• The state can further improve by ending the startup penalty.[14] Pennsylvania is one of only two states that cap how much corporations can deduct in losses and where small businesses cannot deduct any losses. Enacting net operating loss reforms would encourage more business startups.[15]

[1]Sen. Chris Gebhard, Senate Bill 269, Pennsylvania General Assembly, Regular Session 2023–24,

[2]Pennsylvania Independent Fiscal Office, “FY 2024–25 Budget Hearing: Senate Appropriations Committee,” February 2024,

[3]Pennsylvania House Republicans Appropriations Committee, “Pennsylvania’s Structural Deficit,”

[4]Commonwealth Foundation, “Shapiro’s Structural Deficit,” February 28, 2024,; Commonwealth Foundation, “State Law, Financial Experts, and the Governor Himself Condemn Budget Plan to Raid Rainy Day Fund,” news release, February 19, 2024,

[5]Commonwealth Foundation, “Pa.’s Population Continues Its Troubling Decline,” news release, December 20, 2023,

[6]Matthew J. Knittel, “Pennsylvania Economic and Budget Outlook: Fiscal Years 2023–24 to 2028–29,” (Harrisburg, PA: Independent Fiscal Office, November 2023), 1, 5–7,

[7]Knittel, “Pennsylvania Economic and Budget Outlook: Fiscal Years 2023–24 to 2028–29,” 30–32.

[8]Pennsylvania Department of Revenue, Personal Income Tax Rates, accessed May 21, 2023,; Former Gov. Ed Rendell, “The One Time I Was Wrong,” Philadelphia Inquirer, November 27, 2019,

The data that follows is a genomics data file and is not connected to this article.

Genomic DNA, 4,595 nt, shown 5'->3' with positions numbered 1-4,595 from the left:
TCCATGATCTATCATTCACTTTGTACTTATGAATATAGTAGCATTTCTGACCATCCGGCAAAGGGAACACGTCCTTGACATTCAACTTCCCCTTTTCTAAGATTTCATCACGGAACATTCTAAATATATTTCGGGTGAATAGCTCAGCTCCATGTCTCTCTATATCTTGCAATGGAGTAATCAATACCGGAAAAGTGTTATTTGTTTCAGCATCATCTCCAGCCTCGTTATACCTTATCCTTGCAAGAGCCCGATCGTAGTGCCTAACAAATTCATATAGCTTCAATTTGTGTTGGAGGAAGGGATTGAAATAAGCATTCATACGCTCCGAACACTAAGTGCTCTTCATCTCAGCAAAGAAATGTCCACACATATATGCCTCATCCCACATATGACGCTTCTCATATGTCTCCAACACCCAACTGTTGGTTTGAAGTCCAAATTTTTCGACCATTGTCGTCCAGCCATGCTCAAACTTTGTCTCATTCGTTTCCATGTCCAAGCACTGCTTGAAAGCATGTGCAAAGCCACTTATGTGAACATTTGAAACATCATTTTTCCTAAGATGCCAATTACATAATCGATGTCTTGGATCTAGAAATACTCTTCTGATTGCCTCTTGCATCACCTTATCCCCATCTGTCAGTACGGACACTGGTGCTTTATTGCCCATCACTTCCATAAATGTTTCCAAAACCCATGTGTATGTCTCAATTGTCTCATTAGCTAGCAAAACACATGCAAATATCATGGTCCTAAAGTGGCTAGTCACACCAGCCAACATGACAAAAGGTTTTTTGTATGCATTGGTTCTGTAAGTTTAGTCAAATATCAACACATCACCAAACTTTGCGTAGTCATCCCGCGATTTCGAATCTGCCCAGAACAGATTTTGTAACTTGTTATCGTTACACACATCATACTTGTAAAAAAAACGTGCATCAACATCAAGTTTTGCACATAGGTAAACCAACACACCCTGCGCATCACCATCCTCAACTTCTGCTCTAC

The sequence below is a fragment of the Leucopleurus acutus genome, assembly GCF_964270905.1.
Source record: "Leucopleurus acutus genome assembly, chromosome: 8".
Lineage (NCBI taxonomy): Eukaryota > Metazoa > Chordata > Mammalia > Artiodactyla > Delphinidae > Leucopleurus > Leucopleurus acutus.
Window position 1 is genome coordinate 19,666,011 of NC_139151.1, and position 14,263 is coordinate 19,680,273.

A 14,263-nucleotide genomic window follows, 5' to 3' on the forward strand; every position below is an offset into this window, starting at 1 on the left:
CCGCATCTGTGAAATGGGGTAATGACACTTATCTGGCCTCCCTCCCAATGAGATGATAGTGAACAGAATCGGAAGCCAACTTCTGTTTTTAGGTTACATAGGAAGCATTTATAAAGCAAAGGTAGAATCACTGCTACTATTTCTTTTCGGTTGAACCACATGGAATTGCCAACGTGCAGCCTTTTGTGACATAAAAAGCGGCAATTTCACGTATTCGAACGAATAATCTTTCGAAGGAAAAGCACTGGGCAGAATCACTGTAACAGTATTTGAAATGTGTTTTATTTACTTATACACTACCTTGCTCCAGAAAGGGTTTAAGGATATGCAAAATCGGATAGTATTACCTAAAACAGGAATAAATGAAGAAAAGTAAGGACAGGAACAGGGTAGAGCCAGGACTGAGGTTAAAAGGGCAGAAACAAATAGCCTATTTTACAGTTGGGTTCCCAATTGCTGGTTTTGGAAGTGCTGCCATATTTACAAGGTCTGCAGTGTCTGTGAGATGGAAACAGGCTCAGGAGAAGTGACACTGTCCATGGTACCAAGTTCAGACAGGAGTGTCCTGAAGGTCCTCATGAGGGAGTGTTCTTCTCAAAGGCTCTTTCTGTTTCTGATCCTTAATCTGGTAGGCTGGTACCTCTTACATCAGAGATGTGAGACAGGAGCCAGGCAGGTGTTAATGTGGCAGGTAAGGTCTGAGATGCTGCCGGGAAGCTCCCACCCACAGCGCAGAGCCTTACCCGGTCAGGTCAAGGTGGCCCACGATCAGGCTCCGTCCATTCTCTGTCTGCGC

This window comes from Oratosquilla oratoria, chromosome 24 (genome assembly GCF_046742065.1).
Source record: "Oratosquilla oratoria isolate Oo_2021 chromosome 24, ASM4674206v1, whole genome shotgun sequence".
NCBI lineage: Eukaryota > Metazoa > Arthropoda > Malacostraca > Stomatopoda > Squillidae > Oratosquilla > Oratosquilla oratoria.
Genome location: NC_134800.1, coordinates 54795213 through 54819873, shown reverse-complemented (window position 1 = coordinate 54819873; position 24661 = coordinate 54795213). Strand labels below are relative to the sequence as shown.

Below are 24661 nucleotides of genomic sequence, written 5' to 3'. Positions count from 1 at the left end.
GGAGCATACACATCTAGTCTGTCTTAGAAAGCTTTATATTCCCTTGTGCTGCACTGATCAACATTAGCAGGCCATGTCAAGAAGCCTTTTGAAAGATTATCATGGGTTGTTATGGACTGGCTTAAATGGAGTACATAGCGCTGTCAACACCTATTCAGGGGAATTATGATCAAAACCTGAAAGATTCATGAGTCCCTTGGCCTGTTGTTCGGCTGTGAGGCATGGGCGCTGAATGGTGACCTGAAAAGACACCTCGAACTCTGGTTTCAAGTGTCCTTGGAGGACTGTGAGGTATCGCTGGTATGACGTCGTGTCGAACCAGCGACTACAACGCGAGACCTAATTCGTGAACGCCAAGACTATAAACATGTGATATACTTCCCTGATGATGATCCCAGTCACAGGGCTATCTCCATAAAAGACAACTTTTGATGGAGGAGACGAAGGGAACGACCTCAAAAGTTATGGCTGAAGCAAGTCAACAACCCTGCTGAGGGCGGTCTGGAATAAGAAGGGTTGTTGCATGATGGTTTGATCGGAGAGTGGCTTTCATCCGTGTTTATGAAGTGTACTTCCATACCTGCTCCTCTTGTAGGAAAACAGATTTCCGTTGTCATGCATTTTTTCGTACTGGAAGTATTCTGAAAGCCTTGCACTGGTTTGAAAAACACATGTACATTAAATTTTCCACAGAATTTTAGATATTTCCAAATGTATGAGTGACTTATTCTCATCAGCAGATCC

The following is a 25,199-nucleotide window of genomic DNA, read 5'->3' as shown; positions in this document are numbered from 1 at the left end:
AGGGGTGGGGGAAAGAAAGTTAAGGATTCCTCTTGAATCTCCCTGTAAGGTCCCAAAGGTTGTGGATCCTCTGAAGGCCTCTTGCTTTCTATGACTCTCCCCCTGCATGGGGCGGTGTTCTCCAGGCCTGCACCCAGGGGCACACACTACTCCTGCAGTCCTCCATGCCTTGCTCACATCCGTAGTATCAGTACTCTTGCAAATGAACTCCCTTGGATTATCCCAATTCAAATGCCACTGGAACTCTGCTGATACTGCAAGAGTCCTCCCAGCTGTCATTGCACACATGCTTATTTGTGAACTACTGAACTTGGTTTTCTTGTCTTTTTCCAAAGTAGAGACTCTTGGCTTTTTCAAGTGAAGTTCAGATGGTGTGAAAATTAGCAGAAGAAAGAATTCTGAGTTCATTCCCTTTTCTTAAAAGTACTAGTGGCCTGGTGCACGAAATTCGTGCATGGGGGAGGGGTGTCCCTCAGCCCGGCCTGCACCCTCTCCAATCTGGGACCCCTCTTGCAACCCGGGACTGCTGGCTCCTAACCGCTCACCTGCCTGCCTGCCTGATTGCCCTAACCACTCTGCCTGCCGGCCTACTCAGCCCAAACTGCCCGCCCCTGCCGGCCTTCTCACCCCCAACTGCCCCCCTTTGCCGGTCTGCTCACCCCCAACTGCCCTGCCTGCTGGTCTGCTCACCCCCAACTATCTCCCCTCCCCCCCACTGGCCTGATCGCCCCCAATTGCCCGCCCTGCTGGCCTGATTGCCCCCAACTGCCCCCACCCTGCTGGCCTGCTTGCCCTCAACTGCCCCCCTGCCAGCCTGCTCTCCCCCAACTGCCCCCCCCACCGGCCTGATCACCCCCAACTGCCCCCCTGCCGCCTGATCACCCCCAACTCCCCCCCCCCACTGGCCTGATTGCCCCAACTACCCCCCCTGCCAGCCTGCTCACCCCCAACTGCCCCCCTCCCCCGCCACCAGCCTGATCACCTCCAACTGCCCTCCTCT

[9]Andrey Yushkov, “State Individual Income Tax Rates and Brackets, 2024,” Tax Foundation, February 20, 2024,

[10]States that have reduced PIT in 2024: Arkansas, Connecticut, Georgia, Indiana, Iowa, Kentucky, Mississippi, Missouri, Montana, Nebraska, New Hampshire (interest and dividends income only), North Carolina, Ohio, and South Carolina.

[11]Pennsylvania Department of Revenue, Personal Income Tax Statistics, accessed May 22, 2024,

[12]Department of Environmental Protection, Alternative Fuels Incentive Grant program, accessed May 21, 2024,

[13]Manish Bhatt and Benjamin Jaros, “State Tax Changes Taking Effect January 1, 2024,” Tax Foundation, December 21, 2023,

[14]Sen. Greg Rothman, Senate Bill 346, Pennsylvania General Assembly, Regular Session 2023–24,

[15]Sen. Judy Ward, Senate Bill 662, Pennsylvania General Assembly, Regular Session 2023–24,